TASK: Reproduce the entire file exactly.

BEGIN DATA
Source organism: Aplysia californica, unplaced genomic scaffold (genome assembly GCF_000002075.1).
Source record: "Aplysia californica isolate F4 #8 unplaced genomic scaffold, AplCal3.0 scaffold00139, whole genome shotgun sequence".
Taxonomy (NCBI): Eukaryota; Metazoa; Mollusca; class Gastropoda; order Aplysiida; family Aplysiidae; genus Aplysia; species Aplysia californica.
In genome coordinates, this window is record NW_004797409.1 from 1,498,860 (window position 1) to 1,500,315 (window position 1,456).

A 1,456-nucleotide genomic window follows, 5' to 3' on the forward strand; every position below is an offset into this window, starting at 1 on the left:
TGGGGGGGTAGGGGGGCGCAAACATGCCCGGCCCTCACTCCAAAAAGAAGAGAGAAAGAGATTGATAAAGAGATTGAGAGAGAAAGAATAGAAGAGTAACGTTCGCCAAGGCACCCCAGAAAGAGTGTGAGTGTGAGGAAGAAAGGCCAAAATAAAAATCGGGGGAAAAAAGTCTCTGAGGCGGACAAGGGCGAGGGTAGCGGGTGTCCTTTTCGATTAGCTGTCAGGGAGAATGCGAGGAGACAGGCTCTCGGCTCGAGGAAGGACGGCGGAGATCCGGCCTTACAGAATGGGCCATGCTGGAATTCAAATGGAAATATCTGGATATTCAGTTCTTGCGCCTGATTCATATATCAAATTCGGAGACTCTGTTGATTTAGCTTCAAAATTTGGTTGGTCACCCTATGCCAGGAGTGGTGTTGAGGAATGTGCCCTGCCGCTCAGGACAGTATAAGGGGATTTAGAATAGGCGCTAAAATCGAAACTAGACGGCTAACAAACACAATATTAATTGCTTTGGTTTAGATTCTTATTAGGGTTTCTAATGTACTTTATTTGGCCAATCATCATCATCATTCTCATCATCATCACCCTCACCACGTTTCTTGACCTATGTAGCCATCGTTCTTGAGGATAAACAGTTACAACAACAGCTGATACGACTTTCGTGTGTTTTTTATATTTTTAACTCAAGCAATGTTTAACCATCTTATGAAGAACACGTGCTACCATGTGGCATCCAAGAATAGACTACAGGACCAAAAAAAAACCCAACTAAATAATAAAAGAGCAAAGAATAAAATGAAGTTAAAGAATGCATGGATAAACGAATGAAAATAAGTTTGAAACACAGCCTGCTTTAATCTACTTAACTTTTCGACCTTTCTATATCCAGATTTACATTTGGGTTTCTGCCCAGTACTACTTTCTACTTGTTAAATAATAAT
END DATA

Source organism: Aplysia californica, unplaced genomic scaffold (genome assembly GCF_000002075.1).
Source record: "Aplysia californica isolate F4 #8 unplaced genomic scaffold, AplCal3.0 scaffold00139, whole genome shotgun sequence".
Taxonomy (NCBI): Eukaryota; Metazoa; Mollusca; class Gastropoda; order Aplysiida; family Aplysiidae; genus Aplysia; species Aplysia californica.
In genome coordinates, this window is record NW_004797409.1 from 1,498,860 (window position 1) to 1,500,315 (window position 1,456).

A 1,456-nucleotide genomic window follows, 5' to 3' on the forward strand; every position below is an offset into this window, starting at 1 on the left:
TGGGGGGGTAGGGGGGCGCAAACATGCCCGGCCCTCACTCCAAAAAGAAGAGAGAAAGAGATTGATAAAGAGATTGAGAGAGAAAGAATAGAAGAGTAACGTTCGCCAAGGCACCCCAGAAAGAGTGTGAGTGTGAGGAAGAAAGGCCAAAATAAAAATCGGGGGAAAAAAGTCTCTGAGGCGGACAAGGGCGAGGGTAGCGGGTGTCCTTTTCGATTAGCTGTCAGGGAGAATGCGAGGAGACAGGCTCTCGGCTCGAGGAAGGACGGCGGAGATCCGGCCTTACAGAATGGGCCATGCTGGAATTCAAATGGAAATATCTGGATATTCAGTTCTTGCGCCTGATTCATATATCAAATTCGGAGACTCTGTTGATTTAGCTTCAAAATTTGGTTGGTCACCCTATGCCAGGAGTGGTGTTGAGGAATGTGCCCTGCCGCTCAGGACAGTATAAGGGGATTTAGAATAGGCGCTAAAATCGAAACTAGACGGCTAACAAACACAATATTAATTGCTTTGGTTTAGATTCTTATTAGGGTTTCTAATGTACTTTATTTGGCCAATCATCATCATCATTCTCATCATCATCACCCTCACCACGTTTCTTGACCTATGTAGCCATCGTTCTTGAGGATAAACAGTTACAACAACAGCTGATACGACTTTCGTGTGTTTTTTATATTTTTAACTCAAGCAATGTTTAACCATCTTATGAAGAACACGTGCTACCATGTGGCATCCAAGAATAGACTACAGGACCAAAAAAAAACCCAACTAAATAATAAAAGAGCAAAGAATAAAATGAAGTTAAAGAATGCATGGATAAACGAATGAAAATAAGTTTGAAACACAGCCTGCTTTAATCTACTTAACTTTTCGACCTTTCTATATCCAGATTTACATTTGGGTTTCTGCCCAGTACTACTTTCTACTTGTTAAATAATAAT